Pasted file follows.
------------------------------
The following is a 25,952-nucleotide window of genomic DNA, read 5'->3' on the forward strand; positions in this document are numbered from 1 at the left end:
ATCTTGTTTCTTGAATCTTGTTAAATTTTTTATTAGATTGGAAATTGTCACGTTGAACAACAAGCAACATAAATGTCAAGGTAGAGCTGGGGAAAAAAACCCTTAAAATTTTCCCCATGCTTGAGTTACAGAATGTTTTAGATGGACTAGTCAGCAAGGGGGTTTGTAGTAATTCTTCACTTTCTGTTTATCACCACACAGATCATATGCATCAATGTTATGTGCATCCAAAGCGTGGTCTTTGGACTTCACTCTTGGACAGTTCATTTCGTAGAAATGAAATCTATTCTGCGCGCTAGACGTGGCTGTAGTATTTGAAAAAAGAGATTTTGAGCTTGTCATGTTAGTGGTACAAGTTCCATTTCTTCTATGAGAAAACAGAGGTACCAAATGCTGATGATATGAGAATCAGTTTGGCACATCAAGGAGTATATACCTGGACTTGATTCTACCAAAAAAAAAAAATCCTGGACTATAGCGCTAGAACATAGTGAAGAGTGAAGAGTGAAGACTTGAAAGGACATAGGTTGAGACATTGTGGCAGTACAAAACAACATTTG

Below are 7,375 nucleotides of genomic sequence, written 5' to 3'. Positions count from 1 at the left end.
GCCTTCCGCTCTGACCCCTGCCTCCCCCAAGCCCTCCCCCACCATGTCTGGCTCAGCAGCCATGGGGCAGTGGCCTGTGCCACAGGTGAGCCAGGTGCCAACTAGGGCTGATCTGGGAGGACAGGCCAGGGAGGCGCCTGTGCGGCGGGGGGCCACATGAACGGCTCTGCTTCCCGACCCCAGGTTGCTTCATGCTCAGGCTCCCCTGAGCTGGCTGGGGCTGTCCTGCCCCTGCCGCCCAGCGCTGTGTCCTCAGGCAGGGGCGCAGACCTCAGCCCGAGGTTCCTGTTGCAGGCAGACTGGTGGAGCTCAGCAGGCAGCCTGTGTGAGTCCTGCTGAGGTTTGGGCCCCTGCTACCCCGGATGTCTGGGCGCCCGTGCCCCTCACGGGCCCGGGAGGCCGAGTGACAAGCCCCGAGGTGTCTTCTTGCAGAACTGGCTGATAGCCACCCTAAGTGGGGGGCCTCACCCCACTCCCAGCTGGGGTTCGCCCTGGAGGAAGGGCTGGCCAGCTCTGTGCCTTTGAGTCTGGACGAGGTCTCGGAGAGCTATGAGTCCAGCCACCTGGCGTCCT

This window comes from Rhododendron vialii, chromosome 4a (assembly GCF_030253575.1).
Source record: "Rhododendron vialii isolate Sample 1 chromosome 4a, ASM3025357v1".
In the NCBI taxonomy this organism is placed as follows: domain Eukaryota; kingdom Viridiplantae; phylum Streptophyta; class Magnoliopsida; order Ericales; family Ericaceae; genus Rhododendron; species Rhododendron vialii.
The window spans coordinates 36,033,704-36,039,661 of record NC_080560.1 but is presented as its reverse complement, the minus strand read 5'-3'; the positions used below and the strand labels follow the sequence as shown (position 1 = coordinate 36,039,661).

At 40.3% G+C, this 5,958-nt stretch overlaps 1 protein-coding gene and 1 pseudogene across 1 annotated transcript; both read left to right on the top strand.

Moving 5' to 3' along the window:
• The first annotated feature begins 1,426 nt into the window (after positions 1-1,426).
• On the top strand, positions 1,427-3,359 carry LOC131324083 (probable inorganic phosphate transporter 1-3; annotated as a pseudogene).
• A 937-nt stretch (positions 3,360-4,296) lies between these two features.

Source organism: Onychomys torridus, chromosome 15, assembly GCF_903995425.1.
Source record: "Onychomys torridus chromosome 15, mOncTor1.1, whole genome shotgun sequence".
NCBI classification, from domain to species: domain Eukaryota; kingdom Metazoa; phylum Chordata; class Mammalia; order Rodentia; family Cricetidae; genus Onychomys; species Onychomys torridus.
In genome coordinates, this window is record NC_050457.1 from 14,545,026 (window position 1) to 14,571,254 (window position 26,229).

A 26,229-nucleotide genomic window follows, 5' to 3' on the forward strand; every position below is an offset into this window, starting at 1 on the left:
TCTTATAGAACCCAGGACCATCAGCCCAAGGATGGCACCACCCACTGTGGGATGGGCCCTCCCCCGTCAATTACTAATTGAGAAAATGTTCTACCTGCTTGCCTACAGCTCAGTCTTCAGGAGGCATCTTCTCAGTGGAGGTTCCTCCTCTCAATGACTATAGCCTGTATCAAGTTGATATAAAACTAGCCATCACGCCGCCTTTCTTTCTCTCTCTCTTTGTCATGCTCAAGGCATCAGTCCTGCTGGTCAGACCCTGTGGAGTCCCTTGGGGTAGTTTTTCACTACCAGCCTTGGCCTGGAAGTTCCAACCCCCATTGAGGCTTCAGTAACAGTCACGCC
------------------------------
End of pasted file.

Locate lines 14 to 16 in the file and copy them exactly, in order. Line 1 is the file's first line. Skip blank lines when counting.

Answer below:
Source organism: Onychomys torridus, chromosome 15, assembly GCF_903995425.1.
Source record: "Onychomys torridus chromosome 15, mOncTor1.1, whole genome shotgun sequence".
NCBI classification, from domain to species: domain Eukaryota; kingdom Metazoa; phylum Chordata; class Mammalia; order Rodentia; family Cricetidae; genus Onychomys; species Onychomys torridus.